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Bare Metal Cloud Load Balancing Service Overview

Hello there, I am Sriram Natarajan and I am part of the Oracle Bare Metal Cloud Services product management team.

Today, I am excited to share more information about the Oracle Bare Metal Cloud Load Balancing Service (currently in Preview) and how this service helps achieve common business objectives such as higher availability, minimal downtime, and disaster recovery.

On the Bare Metal Cloud platform, we offer three separate data centers (what we call availability domains), connected via a high-speed, low-latency network, within a geographical region. You can use our API/Console to create a virtual cloud network (VCN) that spans these three availability domains to run applications across these availability domains.

Now, as you transition from development to production, you need an entry-point to transparently manage and distribute Internet traffic to these application clusters (web-tier and application-tier). The Bare Metal Cloud Load Balancing Service offers such an entry-point!

Here is a quick rundown of the Load Balancing Service:

  • A regional service to distribute traffic to your compute instances either within the same availability domain or across multiple availability domains
  • Handle modern protocols such as HTTP/2, and WebSockets in additional to traditional protocols such as HTTP and TCP.
  • Continuously monitor your application health via application specific health-check policy.
  • Use any DNS vendor to easily attach a DNS name or vanity URL domain name to the load balancer provided public IP address.

Let us say you wish to deploy a mission critical application such as Oracle EBS within our Phoenix geographical region. Here is one way to go about achieving this objective:

  • To start with, you can easily create a cloud network connecting all the three availability domains within the Phoenix region and run EBS web, application, and database-tier across all these three availability domains.
  • Then, you can use our load balancing service to create a redundant load balancer, across two availability domains, within your cloud network.
  • The load balancing service ensures that your load balancer continues to be available, even during an extreme event such as availability domain outage, and continues to distribute Internet traffic to your applications across other availability domains.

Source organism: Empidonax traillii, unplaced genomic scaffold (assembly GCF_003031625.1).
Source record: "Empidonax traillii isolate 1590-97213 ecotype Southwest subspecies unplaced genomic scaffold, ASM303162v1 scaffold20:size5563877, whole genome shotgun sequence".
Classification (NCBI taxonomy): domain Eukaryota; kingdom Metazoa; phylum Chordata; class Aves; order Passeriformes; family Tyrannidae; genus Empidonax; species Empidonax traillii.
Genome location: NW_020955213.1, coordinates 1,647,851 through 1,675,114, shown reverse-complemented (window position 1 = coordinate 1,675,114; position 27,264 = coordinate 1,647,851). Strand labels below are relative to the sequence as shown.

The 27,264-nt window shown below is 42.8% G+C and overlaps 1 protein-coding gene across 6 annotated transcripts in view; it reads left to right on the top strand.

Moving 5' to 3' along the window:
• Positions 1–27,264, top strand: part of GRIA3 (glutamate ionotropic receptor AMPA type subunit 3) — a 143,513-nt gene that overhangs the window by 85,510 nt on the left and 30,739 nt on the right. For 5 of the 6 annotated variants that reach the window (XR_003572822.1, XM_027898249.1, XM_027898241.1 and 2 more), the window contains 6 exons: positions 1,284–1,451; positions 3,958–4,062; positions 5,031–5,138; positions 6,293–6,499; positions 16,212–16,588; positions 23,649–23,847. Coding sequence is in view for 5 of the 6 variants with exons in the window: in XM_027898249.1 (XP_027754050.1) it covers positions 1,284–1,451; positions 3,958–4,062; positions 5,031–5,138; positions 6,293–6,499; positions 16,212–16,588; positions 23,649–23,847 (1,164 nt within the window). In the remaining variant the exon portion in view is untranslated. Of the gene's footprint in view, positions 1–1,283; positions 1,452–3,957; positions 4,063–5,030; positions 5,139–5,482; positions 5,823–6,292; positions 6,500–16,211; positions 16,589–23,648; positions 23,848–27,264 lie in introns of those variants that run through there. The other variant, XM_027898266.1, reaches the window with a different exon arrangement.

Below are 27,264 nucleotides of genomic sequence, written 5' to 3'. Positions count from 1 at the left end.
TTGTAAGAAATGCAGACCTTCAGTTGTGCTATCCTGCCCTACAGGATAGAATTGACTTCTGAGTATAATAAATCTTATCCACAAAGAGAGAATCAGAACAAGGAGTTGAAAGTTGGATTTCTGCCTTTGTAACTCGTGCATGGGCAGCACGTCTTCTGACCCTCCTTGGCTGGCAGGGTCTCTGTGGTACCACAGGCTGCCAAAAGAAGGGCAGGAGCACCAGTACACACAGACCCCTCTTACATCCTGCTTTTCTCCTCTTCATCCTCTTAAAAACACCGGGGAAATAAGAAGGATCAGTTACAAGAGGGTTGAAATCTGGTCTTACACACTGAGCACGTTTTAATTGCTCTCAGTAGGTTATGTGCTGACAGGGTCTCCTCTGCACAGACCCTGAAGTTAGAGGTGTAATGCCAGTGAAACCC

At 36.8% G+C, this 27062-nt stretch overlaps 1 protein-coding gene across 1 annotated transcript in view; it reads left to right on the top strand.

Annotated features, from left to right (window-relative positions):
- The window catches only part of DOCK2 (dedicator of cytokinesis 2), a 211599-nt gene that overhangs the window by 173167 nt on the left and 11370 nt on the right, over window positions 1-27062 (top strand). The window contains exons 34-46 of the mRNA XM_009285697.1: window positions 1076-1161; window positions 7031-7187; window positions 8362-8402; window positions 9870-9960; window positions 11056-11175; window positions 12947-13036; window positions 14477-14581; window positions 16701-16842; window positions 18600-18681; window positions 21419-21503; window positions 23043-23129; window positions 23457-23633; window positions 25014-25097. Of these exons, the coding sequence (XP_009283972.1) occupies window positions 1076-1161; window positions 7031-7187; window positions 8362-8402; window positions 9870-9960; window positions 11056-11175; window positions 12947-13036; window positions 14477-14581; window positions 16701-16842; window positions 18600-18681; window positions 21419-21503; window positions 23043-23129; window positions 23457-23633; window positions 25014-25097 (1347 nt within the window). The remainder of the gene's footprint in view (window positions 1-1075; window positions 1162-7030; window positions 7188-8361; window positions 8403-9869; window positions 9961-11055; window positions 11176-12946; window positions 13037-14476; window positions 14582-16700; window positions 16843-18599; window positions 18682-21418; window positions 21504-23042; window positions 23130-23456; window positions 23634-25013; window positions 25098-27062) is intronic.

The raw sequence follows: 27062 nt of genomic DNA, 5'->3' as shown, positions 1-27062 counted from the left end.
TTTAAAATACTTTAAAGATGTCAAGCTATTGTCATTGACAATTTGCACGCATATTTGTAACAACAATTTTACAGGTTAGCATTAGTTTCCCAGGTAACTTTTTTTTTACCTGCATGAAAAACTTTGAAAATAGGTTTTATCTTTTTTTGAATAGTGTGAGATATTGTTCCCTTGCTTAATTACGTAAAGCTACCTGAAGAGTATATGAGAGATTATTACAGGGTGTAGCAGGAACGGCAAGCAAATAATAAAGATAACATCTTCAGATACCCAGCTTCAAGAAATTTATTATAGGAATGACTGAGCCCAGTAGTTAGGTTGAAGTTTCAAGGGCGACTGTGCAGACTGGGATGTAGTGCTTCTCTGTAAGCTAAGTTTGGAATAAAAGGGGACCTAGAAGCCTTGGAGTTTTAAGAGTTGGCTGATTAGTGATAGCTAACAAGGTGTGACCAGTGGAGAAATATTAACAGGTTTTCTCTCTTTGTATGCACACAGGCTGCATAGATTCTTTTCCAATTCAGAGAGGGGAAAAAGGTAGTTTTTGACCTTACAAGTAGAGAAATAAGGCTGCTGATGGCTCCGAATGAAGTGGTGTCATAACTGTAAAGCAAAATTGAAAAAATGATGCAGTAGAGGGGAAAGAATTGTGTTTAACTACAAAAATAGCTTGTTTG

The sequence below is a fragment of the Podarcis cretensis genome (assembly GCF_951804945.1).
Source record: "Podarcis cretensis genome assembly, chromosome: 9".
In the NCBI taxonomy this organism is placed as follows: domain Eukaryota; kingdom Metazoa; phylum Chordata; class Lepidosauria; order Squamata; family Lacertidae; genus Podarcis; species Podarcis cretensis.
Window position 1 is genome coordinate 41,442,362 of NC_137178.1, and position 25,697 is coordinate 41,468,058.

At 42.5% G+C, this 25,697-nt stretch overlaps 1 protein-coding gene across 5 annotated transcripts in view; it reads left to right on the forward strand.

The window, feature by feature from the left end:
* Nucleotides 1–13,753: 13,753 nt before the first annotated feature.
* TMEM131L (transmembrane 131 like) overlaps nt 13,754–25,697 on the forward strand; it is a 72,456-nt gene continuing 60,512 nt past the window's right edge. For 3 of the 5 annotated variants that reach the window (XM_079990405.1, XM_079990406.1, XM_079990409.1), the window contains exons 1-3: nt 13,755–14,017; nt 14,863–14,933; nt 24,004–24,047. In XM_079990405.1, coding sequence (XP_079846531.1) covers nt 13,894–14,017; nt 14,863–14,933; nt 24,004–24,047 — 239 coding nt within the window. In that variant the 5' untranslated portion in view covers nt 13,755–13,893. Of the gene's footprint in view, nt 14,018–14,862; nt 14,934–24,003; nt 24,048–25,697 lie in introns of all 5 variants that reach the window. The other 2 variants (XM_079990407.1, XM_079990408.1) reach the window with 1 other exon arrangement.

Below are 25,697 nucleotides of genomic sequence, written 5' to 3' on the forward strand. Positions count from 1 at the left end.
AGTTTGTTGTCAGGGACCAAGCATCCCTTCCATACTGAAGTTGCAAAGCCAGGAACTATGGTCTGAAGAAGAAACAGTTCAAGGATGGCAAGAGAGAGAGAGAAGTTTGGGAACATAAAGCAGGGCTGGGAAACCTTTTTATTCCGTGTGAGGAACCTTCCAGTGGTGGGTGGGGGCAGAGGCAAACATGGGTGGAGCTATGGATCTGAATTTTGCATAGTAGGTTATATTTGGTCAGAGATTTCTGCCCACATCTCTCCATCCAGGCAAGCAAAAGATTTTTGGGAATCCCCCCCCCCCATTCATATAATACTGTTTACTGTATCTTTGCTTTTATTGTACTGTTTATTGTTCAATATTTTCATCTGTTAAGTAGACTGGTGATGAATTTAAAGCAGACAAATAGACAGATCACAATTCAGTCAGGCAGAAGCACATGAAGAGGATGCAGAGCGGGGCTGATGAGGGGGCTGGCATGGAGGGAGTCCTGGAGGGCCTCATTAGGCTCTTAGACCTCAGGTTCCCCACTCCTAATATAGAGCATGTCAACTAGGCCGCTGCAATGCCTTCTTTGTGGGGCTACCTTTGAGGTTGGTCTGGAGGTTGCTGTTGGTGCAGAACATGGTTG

Here is a topology to help you visualize the above architecture:

LB Diagram.PNG

In this topology, you will:

  • Create a cloud network connecting multiple availability domains, and a subnet that is specific to an availability domain
  • Create multiple compute instances within a subnet to host your web, application or database tier.
  • Create a load balancer resource across two subnets (say load-balancer subnets) from different availability domains. Here, the load balancing service is responsible for ensuring that the load balancer is available across these two subnets. Because this load balancer is Internet-facing, you should have different security policies on who should administer this subnet and how should traffic flow to the load balancer subnets.
  • Run your application and database tiers in different subnets (say application subnets) that do not have direct access to the Internet.
  • Create security list rules so that traffic can flow between load balancer subnets and application subnets.

Using a topology such as this allows you to meet your security objectives without having a single point of failure.

To wrap this up, here are some key benefits you get with our Bare Metal Cloud Load Balancing Service:

  • Increase application availability by distributing Internet traffic to applications either within the same availability domain or across all the availability domains within a region.
  • Secure application deployment by handling SSL traffic either at the load-balancer tier or across every tier.
  • Reduce latency by enabling users to connect to the load-balancer via modern HTTP/2 protocol.
    • When your users use modern web browsers to connect via HTTP/2 enabled load balancer, then they will see faster load times because HTTP/2 protocol supports header compression and connection multiplexing to avoid the costly connection overhead.
    • Your web/application tiers can work as-is because Load Balancer will continue to communicate to these applications via standard HTTP.
  • Deploy modern cloud-native applications behind the load balancer as the load balancer supports load balancing WebSocket-based applications.

Lastly, as with other services on our platform, the load balancing service allows you to manage load balancers via APIs/Console, and setup access management policies restricting who has access to use or manage these load balancers.

I am super excited to have you try out our load balancing service and to hear your feedback. Please write to us to participate in our preview and to share your use cases.

Sriram Natarajan
Principal Product Manager
Oracle Bare Metal Cloud Team

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